THE BEST PLACES YOU'VE NEVER HEARD OF

Scouting Report 2007

We asked 10 people who explore for a living to reveal the places they've recently "discovered"--in other words, the best places you've never heard of (and, frankly, neither had we). Go now, before the rest of the world catches up.

SANGKHLA BURI, THAILAND
Bruce Haxton: Operations director of I-to-i, a British travel outfit that helps volunteers find international service projects (i-to-i.com)

If Bruce Haxton had a title at I-to-i, a British tour operator that hooks volunteers up with 500 international service projects, it would be operations director. But the company had a ritual burning of job titles--"an actual beach bonfire!"

Haxton is part of a team responsible for choosing locations to host new programs, and he takes about 10 trips a year for up to three weeks at a time. One of his favorite spots is a village in Thailand called Sangkhla Buri, right next to Myanmar and about 220 miles northwest of Bangkok. "It's sort of a Wild West border town," he says. "The approach is a steep, hairpin road that was only paved about 15 years ago. But it's also unbelievably relaxed and calm--almost like going to another planet."

It's also a cultural melting pot of sorts, with a mix of Thai, Myanmar, and Indian communities, plus a small population of Buddhist monks who are commonly spotted crossing Sangkhla Buri's old wooden bridge at sunrise. "The town, right on the banks of a lake, is flanked by two fantastic temples, one of which has a massive golden stupa," says Haxton. "When I was there, it was the home of one of the most senior and respected monks in the country, and he'd bless you if you asked him." Visitors can rent canoes and paddle around to see other nearby temples.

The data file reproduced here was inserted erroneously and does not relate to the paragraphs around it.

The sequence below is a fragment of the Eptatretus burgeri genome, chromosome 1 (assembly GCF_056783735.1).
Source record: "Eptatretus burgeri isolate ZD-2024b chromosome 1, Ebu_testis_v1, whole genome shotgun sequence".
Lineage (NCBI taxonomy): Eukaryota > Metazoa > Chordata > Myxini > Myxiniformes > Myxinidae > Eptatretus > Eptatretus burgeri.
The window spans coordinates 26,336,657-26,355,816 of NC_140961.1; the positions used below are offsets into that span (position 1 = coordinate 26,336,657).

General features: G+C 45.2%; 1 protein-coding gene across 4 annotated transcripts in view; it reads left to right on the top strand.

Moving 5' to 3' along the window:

There are a handful of guesthouses; Haxton likes the P. Guest House, a 20-room inn with stone walls and log ceilings that's right by the water. "The Thai owner first came to Sangkhla Buri to build electricity lines, but he fell in love with a local woman and the town, and decided to stay," says Haxton. "The place is basic, but it's really clean and they serve fantastic food. I've taken my folks there--they're in their 60s--and they absolutely adored it."

How to get there: Two-hour bus ride from Bangkok to Kanchanaburi, $3; three-hour bus ride from Kanchanaburi, about $5; P. Guest House, 011-66/34-59-50-61, pguesthouse.com, from $6.

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Note:This story was accurate when it was published. Please be sure to confirm all rates and details directly with the companies in question before planning your trip.
 

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